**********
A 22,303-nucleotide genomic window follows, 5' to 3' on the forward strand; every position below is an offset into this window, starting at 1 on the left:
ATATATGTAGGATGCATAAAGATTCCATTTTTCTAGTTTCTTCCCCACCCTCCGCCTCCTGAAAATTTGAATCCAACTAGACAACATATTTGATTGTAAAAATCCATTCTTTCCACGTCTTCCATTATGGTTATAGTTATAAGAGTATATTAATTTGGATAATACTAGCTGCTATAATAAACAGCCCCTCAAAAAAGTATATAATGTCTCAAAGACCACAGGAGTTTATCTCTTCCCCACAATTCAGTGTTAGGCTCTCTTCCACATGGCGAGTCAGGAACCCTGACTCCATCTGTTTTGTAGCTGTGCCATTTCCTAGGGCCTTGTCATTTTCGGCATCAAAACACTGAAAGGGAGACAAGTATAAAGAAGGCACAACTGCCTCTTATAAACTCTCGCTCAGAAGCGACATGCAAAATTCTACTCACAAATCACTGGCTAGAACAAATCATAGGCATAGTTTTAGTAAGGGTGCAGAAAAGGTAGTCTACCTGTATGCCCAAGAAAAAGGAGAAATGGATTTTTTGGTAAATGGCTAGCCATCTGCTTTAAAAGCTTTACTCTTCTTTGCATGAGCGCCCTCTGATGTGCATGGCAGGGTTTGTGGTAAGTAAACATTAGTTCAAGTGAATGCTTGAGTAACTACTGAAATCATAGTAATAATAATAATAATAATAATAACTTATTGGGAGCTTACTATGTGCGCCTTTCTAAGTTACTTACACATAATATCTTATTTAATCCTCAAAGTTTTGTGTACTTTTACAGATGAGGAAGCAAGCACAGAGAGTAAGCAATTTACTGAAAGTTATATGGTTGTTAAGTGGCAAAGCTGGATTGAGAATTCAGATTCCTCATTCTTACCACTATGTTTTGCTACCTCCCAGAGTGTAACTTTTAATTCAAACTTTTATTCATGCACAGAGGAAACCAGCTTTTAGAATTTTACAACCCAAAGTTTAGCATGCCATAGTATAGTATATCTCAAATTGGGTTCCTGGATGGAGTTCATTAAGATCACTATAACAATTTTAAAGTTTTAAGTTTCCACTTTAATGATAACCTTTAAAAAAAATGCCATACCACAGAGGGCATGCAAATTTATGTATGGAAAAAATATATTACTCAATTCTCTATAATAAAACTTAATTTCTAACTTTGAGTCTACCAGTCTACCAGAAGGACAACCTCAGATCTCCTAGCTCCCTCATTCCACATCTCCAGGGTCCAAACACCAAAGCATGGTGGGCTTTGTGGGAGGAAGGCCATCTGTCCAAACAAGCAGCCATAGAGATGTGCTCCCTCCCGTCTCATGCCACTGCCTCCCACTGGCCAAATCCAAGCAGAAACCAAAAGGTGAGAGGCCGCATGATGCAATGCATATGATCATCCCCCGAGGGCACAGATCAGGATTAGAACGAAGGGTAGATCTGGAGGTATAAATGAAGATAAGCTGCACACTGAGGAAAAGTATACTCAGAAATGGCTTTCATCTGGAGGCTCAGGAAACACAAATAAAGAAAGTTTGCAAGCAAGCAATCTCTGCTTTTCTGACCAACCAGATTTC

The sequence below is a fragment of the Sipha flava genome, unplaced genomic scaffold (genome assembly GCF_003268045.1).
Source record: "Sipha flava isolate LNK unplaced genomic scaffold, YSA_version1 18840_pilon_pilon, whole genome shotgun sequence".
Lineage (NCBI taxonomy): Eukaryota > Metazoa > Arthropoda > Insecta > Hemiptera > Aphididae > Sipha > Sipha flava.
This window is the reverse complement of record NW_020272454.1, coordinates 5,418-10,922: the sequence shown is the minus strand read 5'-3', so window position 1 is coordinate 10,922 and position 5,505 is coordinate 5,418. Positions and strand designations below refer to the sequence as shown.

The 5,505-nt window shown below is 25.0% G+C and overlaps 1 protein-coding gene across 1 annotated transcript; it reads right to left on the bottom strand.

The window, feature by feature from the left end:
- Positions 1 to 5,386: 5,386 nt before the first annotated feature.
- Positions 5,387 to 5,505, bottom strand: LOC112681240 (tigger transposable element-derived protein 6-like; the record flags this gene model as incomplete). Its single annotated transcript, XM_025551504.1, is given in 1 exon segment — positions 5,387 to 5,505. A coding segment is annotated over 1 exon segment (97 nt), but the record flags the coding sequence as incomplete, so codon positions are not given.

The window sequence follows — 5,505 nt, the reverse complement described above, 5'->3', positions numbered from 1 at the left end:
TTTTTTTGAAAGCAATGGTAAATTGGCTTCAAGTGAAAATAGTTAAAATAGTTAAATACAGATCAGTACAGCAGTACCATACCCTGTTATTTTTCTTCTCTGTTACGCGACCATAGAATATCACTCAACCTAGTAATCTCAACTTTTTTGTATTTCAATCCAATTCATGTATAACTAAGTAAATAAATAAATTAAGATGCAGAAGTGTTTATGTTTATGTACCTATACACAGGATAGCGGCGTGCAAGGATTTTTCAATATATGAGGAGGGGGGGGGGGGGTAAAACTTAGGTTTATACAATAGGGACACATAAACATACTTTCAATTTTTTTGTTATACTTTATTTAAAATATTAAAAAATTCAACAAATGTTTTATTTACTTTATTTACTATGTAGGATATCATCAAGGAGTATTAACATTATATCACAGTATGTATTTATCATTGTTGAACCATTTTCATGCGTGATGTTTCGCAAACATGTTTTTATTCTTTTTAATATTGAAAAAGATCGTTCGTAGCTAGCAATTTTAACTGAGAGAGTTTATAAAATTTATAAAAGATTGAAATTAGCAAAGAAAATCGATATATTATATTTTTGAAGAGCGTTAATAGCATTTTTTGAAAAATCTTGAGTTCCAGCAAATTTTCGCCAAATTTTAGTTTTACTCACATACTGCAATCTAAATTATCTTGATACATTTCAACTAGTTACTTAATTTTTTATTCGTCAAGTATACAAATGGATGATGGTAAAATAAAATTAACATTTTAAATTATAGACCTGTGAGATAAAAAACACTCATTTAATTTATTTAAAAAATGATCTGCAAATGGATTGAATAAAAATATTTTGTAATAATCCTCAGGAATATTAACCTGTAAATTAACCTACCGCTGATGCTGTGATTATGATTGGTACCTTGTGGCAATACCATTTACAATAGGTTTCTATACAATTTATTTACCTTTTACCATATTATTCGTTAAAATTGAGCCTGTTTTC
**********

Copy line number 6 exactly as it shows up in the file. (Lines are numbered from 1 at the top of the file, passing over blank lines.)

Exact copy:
This window is the reverse complement of record NW_020272454.1, coordinates 5,418-10,922: the sequence shown is the minus strand read 5'-3', so window position 1 is coordinate 10,922 and position 5,505 is coordinate 5,418. Positions and strand designations below refer to the sequence as shown.